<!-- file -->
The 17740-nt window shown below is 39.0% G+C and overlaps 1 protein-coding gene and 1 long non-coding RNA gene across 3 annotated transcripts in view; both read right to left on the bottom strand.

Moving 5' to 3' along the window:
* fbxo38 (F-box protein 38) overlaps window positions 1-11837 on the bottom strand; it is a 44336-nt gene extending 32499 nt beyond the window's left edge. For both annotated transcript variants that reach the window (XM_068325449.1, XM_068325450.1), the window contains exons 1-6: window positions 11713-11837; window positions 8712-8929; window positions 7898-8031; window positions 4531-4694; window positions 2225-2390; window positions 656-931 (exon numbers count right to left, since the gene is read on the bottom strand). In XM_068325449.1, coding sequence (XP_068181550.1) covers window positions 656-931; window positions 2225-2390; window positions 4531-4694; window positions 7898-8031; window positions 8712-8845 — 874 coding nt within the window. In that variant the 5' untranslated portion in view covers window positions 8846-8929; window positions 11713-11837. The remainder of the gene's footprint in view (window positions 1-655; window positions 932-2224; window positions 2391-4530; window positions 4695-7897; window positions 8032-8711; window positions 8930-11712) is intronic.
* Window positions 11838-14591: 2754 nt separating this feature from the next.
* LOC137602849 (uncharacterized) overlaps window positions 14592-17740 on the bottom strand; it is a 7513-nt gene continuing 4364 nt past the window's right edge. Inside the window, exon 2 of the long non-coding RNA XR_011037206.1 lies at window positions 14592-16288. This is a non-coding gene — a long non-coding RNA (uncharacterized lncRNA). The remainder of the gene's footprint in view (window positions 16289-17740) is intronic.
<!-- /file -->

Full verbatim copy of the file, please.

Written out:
The 17740-nt window shown below is 39.0% G+C and overlaps 1 protein-coding gene and 1 long non-coding RNA gene across 3 annotated transcripts in view; both read right to left on the bottom strand.

Moving 5' to 3' along the window:
* fbxo38 (F-box protein 38) overlaps window positions 1-11837 on the bottom strand; it is a 44336-nt gene extending 32499 nt beyond the window's left edge. For both annotated transcript variants that reach the window (XM_068325449.1, XM_068325450.1), the window contains exons 1-6: window positions 11713-11837; window positions 8712-8929; window positions 7898-8031; window positions 4531-4694; window positions 2225-2390; window positions 656-931 (exon numbers count right to left, since the gene is read on the bottom strand). In XM_068325449.1, coding sequence (XP_068181550.1) covers window positions 656-931; window positions 2225-2390; window positions 4531-4694; window positions 7898-8031; window positions 8712-8845 — 874 coding nt within the window. In that variant the 5' untranslated portion in view covers window positions 8846-8929; window positions 11713-11837. The remainder of the gene's footprint in view (window positions 1-655; window positions 932-2224; window positions 2391-4530; window positions 4695-7897; window positions 8032-8711; window positions 8930-11712) is intronic.
* Window positions 11838-14591: 2754 nt separating this feature from the next.
* LOC137602849 (uncharacterized) overlaps window positions 14592-17740 on the bottom strand; it is a 7513-nt gene continuing 4364 nt past the window's right edge. Inside the window, exon 2 of the long non-coding RNA XR_011037206.1 lies at window positions 14592-16288. This is a non-coding gene — a long non-coding RNA (uncharacterized lncRNA). The remainder of the gene's footprint in view (window positions 16289-17740) is intronic.